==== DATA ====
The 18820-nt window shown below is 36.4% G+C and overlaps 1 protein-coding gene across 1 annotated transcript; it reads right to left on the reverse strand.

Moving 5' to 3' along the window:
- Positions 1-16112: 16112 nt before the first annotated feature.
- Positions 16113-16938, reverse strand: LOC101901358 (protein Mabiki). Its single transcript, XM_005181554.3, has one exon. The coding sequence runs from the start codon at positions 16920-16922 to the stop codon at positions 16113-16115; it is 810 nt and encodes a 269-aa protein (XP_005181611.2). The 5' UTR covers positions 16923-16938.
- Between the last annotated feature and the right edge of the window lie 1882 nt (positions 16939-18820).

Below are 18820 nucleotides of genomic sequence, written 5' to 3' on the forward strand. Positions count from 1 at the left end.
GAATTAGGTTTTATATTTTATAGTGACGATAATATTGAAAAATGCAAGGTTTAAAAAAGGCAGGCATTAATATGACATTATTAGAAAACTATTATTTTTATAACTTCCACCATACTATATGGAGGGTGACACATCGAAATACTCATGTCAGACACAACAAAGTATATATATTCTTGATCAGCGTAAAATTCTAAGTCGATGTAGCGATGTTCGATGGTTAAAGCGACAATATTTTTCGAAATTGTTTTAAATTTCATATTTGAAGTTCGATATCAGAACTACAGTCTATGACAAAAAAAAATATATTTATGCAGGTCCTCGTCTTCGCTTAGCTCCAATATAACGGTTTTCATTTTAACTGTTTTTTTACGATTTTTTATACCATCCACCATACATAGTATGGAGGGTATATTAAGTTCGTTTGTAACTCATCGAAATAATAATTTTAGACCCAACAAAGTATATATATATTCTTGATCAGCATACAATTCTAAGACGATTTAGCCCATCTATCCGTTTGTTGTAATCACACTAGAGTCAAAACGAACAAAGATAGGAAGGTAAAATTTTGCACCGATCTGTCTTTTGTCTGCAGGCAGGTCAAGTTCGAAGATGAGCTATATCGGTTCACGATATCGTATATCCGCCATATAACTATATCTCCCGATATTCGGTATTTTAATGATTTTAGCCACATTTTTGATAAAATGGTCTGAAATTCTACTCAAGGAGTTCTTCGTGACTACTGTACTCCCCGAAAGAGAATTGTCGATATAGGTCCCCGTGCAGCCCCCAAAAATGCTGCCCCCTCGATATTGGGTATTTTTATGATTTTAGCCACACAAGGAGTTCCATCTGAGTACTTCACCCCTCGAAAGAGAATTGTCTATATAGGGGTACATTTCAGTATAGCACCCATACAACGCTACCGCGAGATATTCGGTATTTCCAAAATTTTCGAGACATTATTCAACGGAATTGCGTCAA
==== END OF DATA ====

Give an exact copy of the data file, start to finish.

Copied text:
The 18820-nt window shown below is 36.4% G+C and overlaps 1 protein-coding gene across 1 annotated transcript; it reads right to left on the reverse strand.

Moving 5' to 3' along the window:
- Positions 1-16112: 16112 nt before the first annotated feature.
- Positions 16113-16938, reverse strand: LOC101901358 (protein Mabiki). Its single transcript, XM_005181554.3, has one exon. The coding sequence runs from the start codon at positions 16920-16922 to the stop codon at positions 16113-16115; it is 810 nt and encodes a 269-aa protein (XP_005181611.2). The 5' UTR covers positions 16923-16938.
- Between the last annotated feature and the right edge of the window lie 1882 nt (positions 16939-18820).

Below are 18820 nucleotides of genomic sequence, written 5' to 3' on the forward strand. Positions count from 1 at the left end.
GAATTAGGTTTTATATTTTATAGTGACGATAATATTGAAAAATGCAAGGTTTAAAAAAGGCAGGCATTAATATGACATTATTAGAAAACTATTATTTTTATAACTTCCACCATACTATATGGAGGGTGACACATCGAAATACTCATGTCAGACACAACAAAGTATATATATTCTTGATCAGCGTAAAATTCTAAGTCGATGTAGCGATGTTCGATGGTTAAAGCGACAATATTTTTCGAAATTGTTTTAAATTTCATATTTGAAGTTCGATATCAGAACTACAGTCTATGACAAAAAAAAATATATTTATGCAGGTCCTCGTCTTCGCTTAGCTCCAATATAACGGTTTTCATTTTAACTGTTTTTTTACGATTTTTTATACCATCCACCATACATAGTATGGAGGGTATATTAAGTTCGTTTGTAACTCATCGAAATAATAATTTTAGACCCAACAAAGTATATATATATTCTTGATCAGCATACAATTCTAAGACGATTTAGCCCATCTATCCGTTTGTTGTAATCACACTAGAGTCAAAACGAACAAAGATAGGAAGGTAAAATTTTGCACCGATCTGTCTTTTGTCTGCAGGCAGGTCAAGTTCGAAGATGAGCTATATCGGTTCACGATATCGTATATCCGCCATATAACTATATCTCCCGATATTCGGTATTTTAATGATTTTAGCCACATTTTTGATAAAATGGTCTGAAATTCTACTCAAGGAGTTCTTCGTGACTACTGTACTCCCCGAAAGAGAATTGTCGATATAGGTCCCCGTGCAGCCCCCAAAAATGCTGCCCCCTCGATATTGGGTATTTTTATGATTTTAGCCACACAAGGAGTTCCATCTGAGTACTTCACCCCTCGAAAGAGAATTGTCTATATAGGGGTACATTTCAGTATAGCACCCATACAACGCTACCGCGAGATATTCGGTATTTCCAAAATTTTCGAGACATTATTCAACGGAATTGCGTCAA